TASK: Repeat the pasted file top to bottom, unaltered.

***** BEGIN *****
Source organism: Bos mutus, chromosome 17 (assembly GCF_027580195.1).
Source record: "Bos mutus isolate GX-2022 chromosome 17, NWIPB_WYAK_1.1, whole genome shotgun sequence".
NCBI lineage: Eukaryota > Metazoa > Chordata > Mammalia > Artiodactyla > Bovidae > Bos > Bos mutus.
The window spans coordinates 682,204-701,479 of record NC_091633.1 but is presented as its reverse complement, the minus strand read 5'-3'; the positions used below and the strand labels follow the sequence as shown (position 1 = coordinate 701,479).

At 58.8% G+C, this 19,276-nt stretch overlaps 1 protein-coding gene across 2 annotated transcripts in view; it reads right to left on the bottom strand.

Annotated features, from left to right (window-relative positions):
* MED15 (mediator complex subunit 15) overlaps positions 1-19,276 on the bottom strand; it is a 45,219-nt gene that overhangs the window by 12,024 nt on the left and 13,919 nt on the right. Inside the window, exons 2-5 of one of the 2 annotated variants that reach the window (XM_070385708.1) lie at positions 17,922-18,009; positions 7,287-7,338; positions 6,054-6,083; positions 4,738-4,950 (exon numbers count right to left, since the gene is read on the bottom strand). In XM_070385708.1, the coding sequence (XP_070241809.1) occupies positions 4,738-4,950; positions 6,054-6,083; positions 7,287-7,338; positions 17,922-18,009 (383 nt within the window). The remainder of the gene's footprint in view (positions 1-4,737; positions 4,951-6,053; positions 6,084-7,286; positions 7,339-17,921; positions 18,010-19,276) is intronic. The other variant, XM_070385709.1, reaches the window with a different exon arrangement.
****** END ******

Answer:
Source organism: Bos mutus, chromosome 17 (assembly GCF_027580195.1).
Source record: "Bos mutus isolate GX-2022 chromosome 17, NWIPB_WYAK_1.1, whole genome shotgun sequence".
NCBI lineage: Eukaryota > Metazoa > Chordata > Mammalia > Artiodactyla > Bovidae > Bos > Bos mutus.
The window spans coordinates 682,204-701,479 of record NC_091633.1 but is presented as its reverse complement, the minus strand read 5'-3'; the positions used below and the strand labels follow the sequence as shown (position 1 = coordinate 701,479).

At 58.8% G+C, this 19,276-nt stretch overlaps 1 protein-coding gene across 2 annotated transcripts in view; it reads right to left on the bottom strand.

Annotated features, from left to right (window-relative positions):
* MED15 (mediator complex subunit 15) overlaps positions 1-19,276 on the bottom strand; it is a 45,219-nt gene that overhangs the window by 12,024 nt on the left and 13,919 nt on the right. Inside the window, exons 2-5 of one of the 2 annotated variants that reach the window (XM_070385708.1) lie at positions 17,922-18,009; positions 7,287-7,338; positions 6,054-6,083; positions 4,738-4,950 (exon numbers count right to left, since the gene is read on the bottom strand). In XM_070385708.1, the coding sequence (XP_070241809.1) occupies positions 4,738-4,950; positions 6,054-6,083; positions 7,287-7,338; positions 17,922-18,009 (383 nt within the window). The remainder of the gene's footprint in view (positions 1-4,737; positions 4,951-6,053; positions 6,084-7,286; positions 7,339-17,921; positions 18,010-19,276) is intronic. The other variant, XM_070385709.1, reaches the window with a different exon arrangement.